Denmark's Vestas continues its overwhelming dominance of the Dutch turbine supply market with Germany's Enercon playing catch up. Accounting for 216 MW of the new capacity in 2006, Vestas supplied more than double the 102 MW it achieved in 2005 to bring its cumulative Dutch tally to 713 MW, accounting for just over 45% of installed capacity to date. Enercon saw a 243% increase in its new installations, supplying 127 MW in 2006 compared to just 37 MW in the previous year. It now accounts for 16% of the Netherlands' total installed wind capacity.
Any thought of celebrating the industry's success in 2006 was quick to evaporate. As soon as the 1500 MW milestone was in sight, the market's major incentive system, the Milieukwaliteit Elektriciteits Productie (MEP) incentive payment for wind kilowatt hours, was in August withdrawn by the government. Introduced in 2003 to help meet a target for 9% of the country's electricity to come from renewables by 2010, the MEP was expected to last for at least ten years and paid wind power producers EUR 65/MW for a term equal to 20,000 production hours, which is around seven to eight years. With the 9% target achieved mid year, economic affairs minister Joop Wijn said the need for the MEP had gone. "That was the target, there is no reason to continue," he stated.
The industry, which had feared the subsidy could be reduced, was left stunned at its withdrawal. Fears of a market collapse have been rife ever since. A new coalition government has since come to power, comprising the Christian Democrats, the PvDA (Labour) and the Christian Union. Commentators believe wind power will fair better under it.
Diederik Samsom, renewables specialist for PvDA, notes that when the MEP was first envisaged, large turbines with capacity rating of 2-3 MW range did not exist. In hindsight, he argues, targets could have been more ambitious. Acknowledging the "huge crash" in investments since the MEP's withdrawal, he says while there were some negative points about the system, there "was no justification to stop it completely." Samson says he is convinced a replacement subsidy or renewables stimulation program will be high on the agenda of the new government and a restructured market will be up-and-running before June. The government has already said it wants 20% of total Dutch energy to come from renewables in 2020.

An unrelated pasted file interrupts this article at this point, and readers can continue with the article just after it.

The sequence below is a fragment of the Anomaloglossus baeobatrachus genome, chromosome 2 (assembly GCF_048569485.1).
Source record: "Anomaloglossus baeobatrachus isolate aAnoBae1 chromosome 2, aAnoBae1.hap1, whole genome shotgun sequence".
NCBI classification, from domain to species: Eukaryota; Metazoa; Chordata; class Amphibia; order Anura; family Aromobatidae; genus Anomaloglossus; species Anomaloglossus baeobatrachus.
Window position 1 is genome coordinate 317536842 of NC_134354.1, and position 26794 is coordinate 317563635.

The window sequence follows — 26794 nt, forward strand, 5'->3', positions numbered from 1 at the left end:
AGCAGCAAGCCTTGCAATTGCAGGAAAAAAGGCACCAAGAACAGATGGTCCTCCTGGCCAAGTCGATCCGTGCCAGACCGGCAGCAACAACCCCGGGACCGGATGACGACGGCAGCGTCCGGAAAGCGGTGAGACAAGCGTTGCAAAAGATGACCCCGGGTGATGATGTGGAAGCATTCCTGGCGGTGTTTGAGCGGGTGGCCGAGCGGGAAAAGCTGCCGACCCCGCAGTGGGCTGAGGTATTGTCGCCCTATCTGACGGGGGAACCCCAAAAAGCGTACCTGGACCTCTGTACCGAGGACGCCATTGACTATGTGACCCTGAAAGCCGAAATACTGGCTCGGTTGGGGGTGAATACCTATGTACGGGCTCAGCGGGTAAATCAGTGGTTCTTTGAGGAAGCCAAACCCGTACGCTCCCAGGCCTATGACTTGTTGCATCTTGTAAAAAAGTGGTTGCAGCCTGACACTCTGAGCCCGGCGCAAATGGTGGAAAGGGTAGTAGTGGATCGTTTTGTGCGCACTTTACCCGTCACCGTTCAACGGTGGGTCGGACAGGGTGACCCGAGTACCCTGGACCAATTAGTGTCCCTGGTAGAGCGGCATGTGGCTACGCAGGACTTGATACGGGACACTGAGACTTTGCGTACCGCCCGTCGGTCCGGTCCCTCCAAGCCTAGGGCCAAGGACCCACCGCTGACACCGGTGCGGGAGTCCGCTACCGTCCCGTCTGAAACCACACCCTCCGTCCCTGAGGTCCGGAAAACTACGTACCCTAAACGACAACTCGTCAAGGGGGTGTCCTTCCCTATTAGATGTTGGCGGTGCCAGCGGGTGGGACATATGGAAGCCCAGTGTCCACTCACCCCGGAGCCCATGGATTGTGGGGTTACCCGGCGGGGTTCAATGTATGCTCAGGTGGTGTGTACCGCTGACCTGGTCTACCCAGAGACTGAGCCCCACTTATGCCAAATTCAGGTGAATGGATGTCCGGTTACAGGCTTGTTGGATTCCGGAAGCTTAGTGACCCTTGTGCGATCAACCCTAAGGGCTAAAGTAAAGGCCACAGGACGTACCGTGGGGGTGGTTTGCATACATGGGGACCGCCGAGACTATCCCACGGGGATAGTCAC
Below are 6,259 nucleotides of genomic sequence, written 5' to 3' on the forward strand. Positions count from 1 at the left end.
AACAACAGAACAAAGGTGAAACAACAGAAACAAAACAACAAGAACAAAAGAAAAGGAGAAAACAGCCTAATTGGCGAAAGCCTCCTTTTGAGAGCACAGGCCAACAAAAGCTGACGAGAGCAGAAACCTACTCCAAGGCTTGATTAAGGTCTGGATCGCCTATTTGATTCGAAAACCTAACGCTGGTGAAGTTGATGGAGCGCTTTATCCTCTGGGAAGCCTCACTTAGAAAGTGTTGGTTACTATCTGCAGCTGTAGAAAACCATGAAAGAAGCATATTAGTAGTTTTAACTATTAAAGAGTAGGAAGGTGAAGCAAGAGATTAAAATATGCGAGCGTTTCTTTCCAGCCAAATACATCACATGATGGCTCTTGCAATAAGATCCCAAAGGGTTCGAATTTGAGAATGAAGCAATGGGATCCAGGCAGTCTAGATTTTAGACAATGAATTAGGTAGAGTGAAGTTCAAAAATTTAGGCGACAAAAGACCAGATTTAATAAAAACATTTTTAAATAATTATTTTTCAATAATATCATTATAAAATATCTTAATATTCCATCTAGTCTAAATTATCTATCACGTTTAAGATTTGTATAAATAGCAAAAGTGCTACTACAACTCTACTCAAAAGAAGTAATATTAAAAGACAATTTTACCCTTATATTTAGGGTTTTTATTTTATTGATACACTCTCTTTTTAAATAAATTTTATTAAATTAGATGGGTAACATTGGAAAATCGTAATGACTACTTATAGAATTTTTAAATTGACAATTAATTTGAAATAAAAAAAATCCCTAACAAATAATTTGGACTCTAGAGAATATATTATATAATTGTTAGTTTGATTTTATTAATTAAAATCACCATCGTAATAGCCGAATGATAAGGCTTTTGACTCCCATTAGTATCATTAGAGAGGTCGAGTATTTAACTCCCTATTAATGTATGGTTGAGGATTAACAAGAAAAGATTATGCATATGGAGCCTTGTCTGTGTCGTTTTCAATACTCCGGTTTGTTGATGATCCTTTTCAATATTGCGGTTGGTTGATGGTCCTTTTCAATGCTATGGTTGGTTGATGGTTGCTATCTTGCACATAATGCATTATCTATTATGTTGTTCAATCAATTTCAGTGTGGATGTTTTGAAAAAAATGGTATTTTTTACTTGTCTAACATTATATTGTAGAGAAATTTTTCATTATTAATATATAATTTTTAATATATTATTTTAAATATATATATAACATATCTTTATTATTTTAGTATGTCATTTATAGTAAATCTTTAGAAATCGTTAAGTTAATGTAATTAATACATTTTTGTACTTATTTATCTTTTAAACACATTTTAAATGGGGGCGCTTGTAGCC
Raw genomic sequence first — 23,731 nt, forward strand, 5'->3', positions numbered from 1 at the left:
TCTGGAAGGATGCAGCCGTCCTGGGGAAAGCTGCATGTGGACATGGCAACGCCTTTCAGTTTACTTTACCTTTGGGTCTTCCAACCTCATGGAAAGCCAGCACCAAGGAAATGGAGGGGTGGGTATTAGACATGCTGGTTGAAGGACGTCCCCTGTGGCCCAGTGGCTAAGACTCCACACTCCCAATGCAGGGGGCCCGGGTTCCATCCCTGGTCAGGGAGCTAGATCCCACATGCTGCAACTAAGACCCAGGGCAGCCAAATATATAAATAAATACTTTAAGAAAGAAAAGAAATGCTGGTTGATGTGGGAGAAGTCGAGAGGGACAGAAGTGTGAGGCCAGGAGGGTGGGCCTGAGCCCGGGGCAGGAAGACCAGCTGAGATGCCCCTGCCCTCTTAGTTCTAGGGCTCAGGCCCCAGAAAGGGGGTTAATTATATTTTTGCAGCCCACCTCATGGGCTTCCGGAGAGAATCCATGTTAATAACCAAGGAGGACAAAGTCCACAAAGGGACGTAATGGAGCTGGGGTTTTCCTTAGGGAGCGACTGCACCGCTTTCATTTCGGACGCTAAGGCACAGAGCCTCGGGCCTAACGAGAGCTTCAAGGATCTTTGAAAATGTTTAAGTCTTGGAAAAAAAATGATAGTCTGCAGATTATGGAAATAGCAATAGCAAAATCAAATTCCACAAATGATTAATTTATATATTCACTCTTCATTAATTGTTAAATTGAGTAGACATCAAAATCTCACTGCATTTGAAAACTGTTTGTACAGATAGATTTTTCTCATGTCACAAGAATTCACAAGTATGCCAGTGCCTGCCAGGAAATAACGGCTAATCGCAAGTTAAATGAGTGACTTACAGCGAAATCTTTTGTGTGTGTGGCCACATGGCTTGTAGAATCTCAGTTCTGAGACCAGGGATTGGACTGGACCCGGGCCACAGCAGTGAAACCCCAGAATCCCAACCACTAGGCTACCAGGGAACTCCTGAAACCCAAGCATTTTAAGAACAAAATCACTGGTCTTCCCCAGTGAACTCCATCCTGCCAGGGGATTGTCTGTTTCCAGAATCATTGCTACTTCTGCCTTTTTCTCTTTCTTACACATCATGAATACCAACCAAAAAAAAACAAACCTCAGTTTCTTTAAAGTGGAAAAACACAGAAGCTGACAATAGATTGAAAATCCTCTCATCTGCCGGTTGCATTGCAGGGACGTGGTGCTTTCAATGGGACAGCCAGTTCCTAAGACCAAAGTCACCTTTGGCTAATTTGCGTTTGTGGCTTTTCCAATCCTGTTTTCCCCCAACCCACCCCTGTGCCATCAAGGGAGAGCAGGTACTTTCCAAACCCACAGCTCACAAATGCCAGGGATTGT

Until a new market policy is decided, plans for wind development have been put on hold, although projects already well underway prior to the announcement are continuing. Unless a revised MEP system is announced, 2007 "could be a lost year for wind energy in the Netherlands," says Mathieu Kortenoever of project developer E-connection and secretary of the Netherlands Wind Energy Association. The association has already proposed fundamental changes to the old MEP which, if implemented, would mean an end to unpopular windfall profits for wind producers and a fairer pricing system acceptable to the wider power industry.
Notwithstanding his warnings for 2007, Kortenoever is quietly confident for the Dutch wind market's long term future. "In the short term there is still uncertainty but in the medium and long term I am optimistic," he says emphatically.